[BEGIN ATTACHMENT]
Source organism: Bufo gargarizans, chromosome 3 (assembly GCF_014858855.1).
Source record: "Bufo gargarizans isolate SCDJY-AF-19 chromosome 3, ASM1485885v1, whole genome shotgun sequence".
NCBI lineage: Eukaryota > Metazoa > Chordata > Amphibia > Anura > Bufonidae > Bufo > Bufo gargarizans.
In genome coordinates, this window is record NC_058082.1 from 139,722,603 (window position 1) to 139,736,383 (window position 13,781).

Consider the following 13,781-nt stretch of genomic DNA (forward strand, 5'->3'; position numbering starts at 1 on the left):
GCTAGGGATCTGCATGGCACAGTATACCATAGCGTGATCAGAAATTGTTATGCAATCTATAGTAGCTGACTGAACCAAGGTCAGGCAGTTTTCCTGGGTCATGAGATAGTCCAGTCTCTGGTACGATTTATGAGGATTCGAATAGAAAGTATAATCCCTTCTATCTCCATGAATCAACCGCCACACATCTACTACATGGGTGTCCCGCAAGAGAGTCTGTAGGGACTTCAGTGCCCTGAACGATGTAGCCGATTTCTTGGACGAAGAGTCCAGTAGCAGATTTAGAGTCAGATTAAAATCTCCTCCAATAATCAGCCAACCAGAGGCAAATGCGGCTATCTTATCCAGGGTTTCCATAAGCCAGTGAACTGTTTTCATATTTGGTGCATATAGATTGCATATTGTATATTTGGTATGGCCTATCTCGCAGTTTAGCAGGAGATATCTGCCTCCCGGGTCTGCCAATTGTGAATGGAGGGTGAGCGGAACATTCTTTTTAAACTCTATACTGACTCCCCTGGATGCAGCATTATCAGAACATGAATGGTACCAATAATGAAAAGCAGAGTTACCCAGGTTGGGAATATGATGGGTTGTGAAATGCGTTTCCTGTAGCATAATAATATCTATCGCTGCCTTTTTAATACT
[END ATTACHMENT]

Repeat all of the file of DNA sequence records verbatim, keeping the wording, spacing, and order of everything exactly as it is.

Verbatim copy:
Source organism: Bufo gargarizans, chromosome 3 (assembly GCF_014858855.1).
Source record: "Bufo gargarizans isolate SCDJY-AF-19 chromosome 3, ASM1485885v1, whole genome shotgun sequence".
NCBI lineage: Eukaryota > Metazoa > Chordata > Amphibia > Anura > Bufonidae > Bufo > Bufo gargarizans.
In genome coordinates, this window is record NC_058082.1 from 139,722,603 (window position 1) to 139,736,383 (window position 13,781).

Consider the following 13,781-nt stretch of genomic DNA (forward strand, 5'->3'; position numbering starts at 1 on the left):
GCTAGGGATCTGCATGGCACAGTATACCATAGCGTGATCAGAAATTGTTATGCAATCTATAGTAGCTGACTGAACCAAGGTCAGGCAGTTTTCCTGGGTCATGAGATAGTCCAGTCTCTGGTACGATTTATGAGGATTCGAATAGAAAGTATAATCCCTTCTATCTCCATGAATCAACCGCCACACATCTACTACATGGGTGTCCCGCAAGAGAGTCTGTAGGGACTTCAGTGCCCTGAACGATGTAGCCGATTTCTTGGACGAAGAGTCCAGTAGCAGATTTAGAGTCAGATTAAAATCTCCTCCAATAATCAGCCAACCAGAGGCAAATGCGGCTATCTTATCCAGGGTTTCCATAAGCCAGTGAACTGTTTTCATATTTGGTGCATATAGATTGCATATTGTATATTTGGTATGGCCTATCTCGCAGTTTAGCAGGAGATATCTGCCTCCCGGGTCTGCCAATTGTGAATGGAGGGTGAGCGGAACATTCTTTTTAAACTCTATACTGACTCCCCTGGATGCAGCATTATCAGAACATGAATGGTACCAATAATGAAAAGCAGAGTTACCCAGGTTGGGAATATGATGGGTTGTGAAATGCGTTTCCTGTAGCATAATAATATCTATCGCTGCCTTTTTAATACT